Whitman-Walker Clinic Receives $650,000 in FY 2006 Federal Funding
Congress on Friday approved the fiscal year 2006 federal budget for Washington, D.C., designating $650,000 in federal funds to the district-based Whitman-Walker Clinic, the Washington Post reports (Pierre, Washington Post, 11/19). The clinic -- which serves about 7,000 HIV-positive individuals in the district area and has a $29 million budget for 2005 -- in May approved $2.5 million in cuts and announced it would permanently end services in the Northern Virginia and Maryland suburbs. WWC in September shut down its Takoma Park, Md., facility, but the Virginia Department of Health, the city of Alexandria, Va., and Fairfax and Arlington counties in Virginia have pledged to provide as much as $590,000 to allow WWC to keep its Northern Virginia clinic operating until the end of 2006. WWC Interim Executive Director Roberta Geidner-Antoniotti said a series of budget and funding problems contributed to the organization's financial problems, including more than $700,000 in late reimbursements owed to the clinic by the District of Columbia Department of Health and the housing agency of Prince George's County, Md. (Kaiser Daily HIV/AIDS Report, 10/4). The federal funds will be used to install an electronic health records system at the clinic that will enable employees to access patient records at the clinic's three locations, enhance the clinic's tracking system for patients and improve the billing process for insurers, according to the Post. "[The money] is a tremendous help to the clinic," Geidner-Antoniotti said, adding, "It will help us upgrade our technology to better serve our clients. The clinicians are freed to be more productive. They can see more patients" (Washington Post, 11/19).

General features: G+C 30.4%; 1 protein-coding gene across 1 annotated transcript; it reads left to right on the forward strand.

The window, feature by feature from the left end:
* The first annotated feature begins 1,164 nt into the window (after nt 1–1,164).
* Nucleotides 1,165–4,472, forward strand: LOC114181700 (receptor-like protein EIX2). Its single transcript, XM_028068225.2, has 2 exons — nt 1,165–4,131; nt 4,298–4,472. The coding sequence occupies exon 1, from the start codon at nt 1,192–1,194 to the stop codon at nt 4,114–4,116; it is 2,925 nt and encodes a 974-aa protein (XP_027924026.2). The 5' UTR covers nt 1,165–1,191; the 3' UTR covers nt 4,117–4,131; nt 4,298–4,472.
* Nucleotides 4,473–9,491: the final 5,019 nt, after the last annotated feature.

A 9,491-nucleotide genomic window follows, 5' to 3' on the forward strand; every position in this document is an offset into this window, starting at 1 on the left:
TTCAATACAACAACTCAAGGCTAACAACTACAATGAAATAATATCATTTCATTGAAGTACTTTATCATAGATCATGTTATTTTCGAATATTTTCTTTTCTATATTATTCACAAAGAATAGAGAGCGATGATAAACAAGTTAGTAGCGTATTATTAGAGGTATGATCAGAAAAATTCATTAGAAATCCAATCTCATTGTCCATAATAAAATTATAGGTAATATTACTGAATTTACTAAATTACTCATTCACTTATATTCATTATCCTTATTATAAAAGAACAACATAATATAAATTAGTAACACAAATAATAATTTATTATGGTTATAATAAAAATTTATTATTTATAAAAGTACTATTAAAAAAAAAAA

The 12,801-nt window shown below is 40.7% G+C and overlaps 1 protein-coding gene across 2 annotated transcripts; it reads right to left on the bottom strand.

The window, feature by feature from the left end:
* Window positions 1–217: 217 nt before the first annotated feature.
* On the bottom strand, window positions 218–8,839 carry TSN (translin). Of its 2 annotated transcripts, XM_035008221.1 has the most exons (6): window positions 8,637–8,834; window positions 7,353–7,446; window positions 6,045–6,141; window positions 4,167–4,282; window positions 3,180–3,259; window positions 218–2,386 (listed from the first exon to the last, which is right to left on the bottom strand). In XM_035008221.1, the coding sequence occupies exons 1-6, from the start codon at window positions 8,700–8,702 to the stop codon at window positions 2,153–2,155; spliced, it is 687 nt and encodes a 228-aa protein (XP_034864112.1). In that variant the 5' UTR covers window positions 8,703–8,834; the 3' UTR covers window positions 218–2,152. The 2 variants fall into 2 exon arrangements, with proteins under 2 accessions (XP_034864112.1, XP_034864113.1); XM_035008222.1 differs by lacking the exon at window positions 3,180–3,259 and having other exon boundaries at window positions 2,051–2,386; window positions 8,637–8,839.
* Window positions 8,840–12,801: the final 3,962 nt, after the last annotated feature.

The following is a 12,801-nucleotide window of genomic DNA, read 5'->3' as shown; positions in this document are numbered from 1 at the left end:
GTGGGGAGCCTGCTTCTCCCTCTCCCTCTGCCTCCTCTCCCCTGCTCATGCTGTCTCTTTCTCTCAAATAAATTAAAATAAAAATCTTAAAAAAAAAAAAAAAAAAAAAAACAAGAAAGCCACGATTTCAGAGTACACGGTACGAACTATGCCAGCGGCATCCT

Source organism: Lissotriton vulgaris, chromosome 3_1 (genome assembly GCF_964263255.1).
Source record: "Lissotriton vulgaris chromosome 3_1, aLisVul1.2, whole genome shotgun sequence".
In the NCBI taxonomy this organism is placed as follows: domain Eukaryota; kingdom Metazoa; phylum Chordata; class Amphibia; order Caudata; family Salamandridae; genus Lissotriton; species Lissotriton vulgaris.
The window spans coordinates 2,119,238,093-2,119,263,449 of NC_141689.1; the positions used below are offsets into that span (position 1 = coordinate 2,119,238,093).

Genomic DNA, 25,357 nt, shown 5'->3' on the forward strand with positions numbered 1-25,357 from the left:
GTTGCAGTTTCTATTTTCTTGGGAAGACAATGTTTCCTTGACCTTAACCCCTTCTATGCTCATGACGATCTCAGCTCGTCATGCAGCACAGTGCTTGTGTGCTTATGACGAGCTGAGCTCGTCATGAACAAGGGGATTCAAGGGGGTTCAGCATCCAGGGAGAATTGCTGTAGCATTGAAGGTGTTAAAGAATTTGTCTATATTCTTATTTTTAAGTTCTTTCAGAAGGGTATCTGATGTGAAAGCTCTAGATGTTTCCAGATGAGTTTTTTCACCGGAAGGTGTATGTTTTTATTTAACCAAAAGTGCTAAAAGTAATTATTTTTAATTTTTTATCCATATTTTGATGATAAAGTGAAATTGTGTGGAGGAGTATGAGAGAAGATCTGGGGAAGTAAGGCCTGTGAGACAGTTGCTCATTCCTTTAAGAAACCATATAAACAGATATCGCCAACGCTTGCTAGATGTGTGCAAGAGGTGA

District Government Should Do More in HIV Fight, Editorial Says
It is "tragic enough" that so many district residents are living with HIV, but the "slothfulness and incompetence of the D.C. government continues to exacerbate this epidemic through insufficient and inefficient funding, incomplete data collection and ineffective prevention measures," a Washington Examiner editorial says. According to the editorial, the district government should "step up its efforts" to gather accurate information on the district's populations that are most affected by HIV/AIDS. The government also should increase coordination among the HIV/AIDS agencies to use resources "quickly, efficiently and effectively"; continue efforts to educate residents; and provide "healthy and safe ways" to prevent the spread of the disease in the district, the editorial says, adding, "Every case of HIV that is prevented means more resources available for those who already need treatment" (Washington Examiner, 11/21).